Karel Lannoo, in a commentary written for the Centre of European Policy Studies (CEPS) think-tank, writes that although regulatory interference in financial services may appear costly, the overall benefits for consumers and the economy should not be underestimated.
The EU financial sector has undergone major regulatory adaptation over the past decade and has began to show signs of regulatory fatigue, according to the author. The upcoming MiFID directive (Market in Financial Instruments), is the latest piece of legislation to be introduced.
The author explains that as the centrepiece of the EU’s regulatory programme to create a single capital market, MiFID will radically increase competition between markets and banks. It replaces the 1992 Investment Services Directive, but employs a very high degree of harmonisation to achieve this integrated market. It also contains very detailed provisions on the best execution of trades, trade transparency, client suitability, conflicts of interest and internalisation of trades, which banks are preparing to implement.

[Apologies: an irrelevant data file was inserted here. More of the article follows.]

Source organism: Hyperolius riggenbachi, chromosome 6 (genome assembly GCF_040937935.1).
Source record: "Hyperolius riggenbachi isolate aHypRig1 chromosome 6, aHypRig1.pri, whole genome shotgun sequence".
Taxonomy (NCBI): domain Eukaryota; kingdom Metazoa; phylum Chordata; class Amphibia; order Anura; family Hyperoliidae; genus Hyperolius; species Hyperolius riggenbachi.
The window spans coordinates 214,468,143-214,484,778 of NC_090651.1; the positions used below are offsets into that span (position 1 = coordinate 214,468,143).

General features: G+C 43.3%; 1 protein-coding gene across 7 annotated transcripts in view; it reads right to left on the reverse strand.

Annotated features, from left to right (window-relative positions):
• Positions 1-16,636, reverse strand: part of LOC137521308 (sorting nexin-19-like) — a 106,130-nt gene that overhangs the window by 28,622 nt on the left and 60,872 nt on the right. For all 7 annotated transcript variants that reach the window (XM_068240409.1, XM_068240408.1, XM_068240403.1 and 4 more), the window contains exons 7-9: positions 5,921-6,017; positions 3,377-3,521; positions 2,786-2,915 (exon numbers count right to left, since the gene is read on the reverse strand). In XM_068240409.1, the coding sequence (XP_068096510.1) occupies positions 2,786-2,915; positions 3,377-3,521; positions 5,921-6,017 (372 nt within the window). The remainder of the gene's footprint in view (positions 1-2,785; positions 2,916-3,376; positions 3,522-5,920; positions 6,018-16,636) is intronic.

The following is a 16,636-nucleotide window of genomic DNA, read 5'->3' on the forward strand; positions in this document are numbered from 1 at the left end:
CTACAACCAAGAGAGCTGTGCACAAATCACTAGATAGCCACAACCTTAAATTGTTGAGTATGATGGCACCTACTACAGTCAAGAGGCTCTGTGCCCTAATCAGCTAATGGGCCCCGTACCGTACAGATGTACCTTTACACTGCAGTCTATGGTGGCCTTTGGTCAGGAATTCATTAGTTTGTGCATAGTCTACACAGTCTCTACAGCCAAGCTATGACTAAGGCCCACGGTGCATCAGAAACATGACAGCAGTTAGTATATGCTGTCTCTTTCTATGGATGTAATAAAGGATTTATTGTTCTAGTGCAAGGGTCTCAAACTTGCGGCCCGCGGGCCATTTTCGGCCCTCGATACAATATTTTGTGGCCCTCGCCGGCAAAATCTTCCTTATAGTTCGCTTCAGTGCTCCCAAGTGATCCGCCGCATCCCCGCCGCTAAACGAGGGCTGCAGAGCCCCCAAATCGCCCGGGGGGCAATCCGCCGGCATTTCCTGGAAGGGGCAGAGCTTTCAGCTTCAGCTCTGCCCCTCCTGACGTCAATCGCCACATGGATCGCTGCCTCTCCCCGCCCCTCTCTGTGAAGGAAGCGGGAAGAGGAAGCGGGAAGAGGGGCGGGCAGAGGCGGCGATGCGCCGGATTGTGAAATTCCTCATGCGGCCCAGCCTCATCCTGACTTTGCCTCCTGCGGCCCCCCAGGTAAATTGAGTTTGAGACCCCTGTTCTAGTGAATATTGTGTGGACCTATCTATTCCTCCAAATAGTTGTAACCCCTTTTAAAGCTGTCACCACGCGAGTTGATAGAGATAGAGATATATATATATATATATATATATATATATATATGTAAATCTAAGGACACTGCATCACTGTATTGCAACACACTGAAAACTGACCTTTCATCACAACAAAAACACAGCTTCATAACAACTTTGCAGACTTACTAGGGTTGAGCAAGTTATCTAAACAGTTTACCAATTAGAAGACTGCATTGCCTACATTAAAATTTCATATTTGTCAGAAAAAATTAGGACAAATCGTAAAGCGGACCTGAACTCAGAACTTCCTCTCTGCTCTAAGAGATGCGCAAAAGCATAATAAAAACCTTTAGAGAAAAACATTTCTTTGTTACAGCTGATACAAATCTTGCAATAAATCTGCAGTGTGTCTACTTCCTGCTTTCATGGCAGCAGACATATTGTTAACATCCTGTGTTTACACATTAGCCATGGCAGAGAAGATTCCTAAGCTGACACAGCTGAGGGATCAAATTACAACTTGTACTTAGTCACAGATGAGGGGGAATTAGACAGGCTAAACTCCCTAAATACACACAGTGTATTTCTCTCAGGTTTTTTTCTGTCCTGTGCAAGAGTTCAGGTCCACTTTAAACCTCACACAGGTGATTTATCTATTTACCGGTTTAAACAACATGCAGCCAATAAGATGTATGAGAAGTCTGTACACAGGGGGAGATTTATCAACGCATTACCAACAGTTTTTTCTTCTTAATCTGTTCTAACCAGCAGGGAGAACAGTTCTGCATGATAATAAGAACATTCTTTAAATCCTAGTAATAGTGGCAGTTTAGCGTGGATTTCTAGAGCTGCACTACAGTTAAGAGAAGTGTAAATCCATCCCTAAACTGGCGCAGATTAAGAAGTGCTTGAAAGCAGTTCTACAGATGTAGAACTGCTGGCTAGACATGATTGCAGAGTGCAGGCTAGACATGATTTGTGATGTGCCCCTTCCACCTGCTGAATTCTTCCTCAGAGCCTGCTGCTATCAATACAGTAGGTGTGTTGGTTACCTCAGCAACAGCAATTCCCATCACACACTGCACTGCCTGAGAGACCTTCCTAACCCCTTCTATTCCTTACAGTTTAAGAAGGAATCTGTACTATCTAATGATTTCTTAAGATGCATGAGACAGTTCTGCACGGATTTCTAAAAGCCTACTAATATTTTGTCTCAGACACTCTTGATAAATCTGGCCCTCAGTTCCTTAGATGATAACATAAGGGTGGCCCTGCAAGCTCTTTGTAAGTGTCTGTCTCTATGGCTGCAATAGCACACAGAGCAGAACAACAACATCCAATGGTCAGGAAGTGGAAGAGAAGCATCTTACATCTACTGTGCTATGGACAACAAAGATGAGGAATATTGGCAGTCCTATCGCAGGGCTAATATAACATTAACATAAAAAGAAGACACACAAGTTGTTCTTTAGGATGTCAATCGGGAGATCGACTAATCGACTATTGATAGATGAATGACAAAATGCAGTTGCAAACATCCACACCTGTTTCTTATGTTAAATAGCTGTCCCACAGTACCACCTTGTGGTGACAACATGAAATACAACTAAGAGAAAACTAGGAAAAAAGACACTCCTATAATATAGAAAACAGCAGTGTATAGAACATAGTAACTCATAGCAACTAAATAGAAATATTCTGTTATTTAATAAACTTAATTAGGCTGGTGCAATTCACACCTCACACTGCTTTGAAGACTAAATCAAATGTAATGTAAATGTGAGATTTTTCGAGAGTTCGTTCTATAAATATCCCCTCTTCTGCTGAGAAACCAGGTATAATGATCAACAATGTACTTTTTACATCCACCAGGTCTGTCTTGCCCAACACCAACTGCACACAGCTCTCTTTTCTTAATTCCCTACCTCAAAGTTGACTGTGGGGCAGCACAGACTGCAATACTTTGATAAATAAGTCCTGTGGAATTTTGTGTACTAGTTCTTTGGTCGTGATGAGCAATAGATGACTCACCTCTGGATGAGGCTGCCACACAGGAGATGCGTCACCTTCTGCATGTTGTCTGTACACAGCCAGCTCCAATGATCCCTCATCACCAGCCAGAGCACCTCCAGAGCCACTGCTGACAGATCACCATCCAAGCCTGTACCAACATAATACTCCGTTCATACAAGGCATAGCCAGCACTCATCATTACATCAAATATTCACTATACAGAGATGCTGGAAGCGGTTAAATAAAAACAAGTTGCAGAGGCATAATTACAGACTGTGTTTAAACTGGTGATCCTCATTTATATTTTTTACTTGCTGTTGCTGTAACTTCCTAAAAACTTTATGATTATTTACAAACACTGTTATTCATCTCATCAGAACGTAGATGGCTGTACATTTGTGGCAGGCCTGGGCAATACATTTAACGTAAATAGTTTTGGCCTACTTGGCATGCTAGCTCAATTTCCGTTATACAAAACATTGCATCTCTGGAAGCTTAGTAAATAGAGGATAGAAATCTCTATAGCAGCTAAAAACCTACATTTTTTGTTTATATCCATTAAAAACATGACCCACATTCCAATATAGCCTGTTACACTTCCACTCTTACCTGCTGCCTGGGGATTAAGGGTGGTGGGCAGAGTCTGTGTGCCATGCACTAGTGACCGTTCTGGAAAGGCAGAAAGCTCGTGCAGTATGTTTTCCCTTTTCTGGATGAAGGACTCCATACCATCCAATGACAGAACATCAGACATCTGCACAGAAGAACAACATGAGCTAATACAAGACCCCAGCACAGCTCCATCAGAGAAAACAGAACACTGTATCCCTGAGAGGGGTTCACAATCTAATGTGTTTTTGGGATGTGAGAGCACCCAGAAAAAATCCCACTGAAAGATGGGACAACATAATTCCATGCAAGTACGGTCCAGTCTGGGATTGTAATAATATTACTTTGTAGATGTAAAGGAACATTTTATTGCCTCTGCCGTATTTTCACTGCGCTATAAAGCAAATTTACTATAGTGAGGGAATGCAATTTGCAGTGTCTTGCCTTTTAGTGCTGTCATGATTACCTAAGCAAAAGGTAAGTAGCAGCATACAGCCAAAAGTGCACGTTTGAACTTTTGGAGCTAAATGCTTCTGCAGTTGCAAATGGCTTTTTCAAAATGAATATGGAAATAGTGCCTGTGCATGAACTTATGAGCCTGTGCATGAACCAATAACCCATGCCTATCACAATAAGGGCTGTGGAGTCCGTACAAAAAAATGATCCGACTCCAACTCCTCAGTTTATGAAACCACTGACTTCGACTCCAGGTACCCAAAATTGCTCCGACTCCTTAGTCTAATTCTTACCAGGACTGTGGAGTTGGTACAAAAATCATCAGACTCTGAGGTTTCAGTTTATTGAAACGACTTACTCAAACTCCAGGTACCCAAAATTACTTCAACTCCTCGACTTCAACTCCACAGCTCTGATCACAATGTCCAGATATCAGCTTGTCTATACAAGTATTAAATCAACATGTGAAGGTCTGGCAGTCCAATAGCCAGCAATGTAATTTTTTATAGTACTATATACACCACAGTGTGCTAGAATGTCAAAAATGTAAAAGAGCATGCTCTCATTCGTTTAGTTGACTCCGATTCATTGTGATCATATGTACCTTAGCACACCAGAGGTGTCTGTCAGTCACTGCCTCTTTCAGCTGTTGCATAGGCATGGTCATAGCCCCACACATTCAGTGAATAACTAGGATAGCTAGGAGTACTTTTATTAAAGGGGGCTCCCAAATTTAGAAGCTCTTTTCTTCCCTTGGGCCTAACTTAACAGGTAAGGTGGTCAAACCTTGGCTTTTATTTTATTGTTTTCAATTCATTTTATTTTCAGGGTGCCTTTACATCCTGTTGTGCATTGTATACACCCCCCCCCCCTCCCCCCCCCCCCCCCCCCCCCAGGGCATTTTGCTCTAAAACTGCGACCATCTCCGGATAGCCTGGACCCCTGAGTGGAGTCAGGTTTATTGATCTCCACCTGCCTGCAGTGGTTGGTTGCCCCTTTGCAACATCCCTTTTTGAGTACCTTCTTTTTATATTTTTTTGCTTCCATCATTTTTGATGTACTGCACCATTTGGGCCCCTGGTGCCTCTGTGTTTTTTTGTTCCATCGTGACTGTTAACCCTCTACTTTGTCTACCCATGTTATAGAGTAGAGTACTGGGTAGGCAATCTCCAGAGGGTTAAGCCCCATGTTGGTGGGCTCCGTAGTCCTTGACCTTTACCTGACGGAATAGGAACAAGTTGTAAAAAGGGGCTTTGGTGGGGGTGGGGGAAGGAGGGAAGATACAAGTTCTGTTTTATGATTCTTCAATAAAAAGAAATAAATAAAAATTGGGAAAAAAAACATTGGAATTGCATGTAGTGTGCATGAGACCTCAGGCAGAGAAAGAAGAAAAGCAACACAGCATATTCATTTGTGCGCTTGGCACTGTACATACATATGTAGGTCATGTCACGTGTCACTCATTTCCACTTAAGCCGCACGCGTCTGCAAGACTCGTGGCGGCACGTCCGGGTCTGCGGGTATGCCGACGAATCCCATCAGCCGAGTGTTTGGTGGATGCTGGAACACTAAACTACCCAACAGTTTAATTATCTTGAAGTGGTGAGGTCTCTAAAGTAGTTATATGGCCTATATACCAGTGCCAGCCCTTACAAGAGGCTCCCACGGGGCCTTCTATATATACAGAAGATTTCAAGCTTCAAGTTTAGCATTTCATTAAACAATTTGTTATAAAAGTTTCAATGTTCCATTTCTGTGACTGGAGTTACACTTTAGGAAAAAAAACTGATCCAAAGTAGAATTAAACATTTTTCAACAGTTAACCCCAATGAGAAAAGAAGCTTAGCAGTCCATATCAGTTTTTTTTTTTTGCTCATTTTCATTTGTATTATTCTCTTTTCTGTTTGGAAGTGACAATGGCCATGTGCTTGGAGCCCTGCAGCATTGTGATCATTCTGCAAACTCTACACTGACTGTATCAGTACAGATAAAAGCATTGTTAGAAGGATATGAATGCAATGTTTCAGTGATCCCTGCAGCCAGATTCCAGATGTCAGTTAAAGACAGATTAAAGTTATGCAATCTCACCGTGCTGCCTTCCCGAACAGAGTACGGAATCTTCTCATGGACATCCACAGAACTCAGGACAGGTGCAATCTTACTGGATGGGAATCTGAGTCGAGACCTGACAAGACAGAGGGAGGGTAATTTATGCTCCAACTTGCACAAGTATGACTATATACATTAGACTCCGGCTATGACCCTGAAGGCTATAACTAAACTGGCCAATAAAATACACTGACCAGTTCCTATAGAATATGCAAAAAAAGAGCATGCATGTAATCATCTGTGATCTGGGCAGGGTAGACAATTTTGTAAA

Despite the huge compliance costs and detailed provisions of such regulatory interference, the author does not find evidence that the European banking sector has been unduly suffering as a result.
Indeed, he asks if it is possible that “even if costs are high, the benefits for markets and the economy as a whole are even higher?”, with the conclusion being that although firms may face higher costs, users and the economy as a whole can be expected to benefit.
The challenge therefore is “to make sure that regulators apply these processes, but also that they do not refrain to take certain steps if they have to be taken”.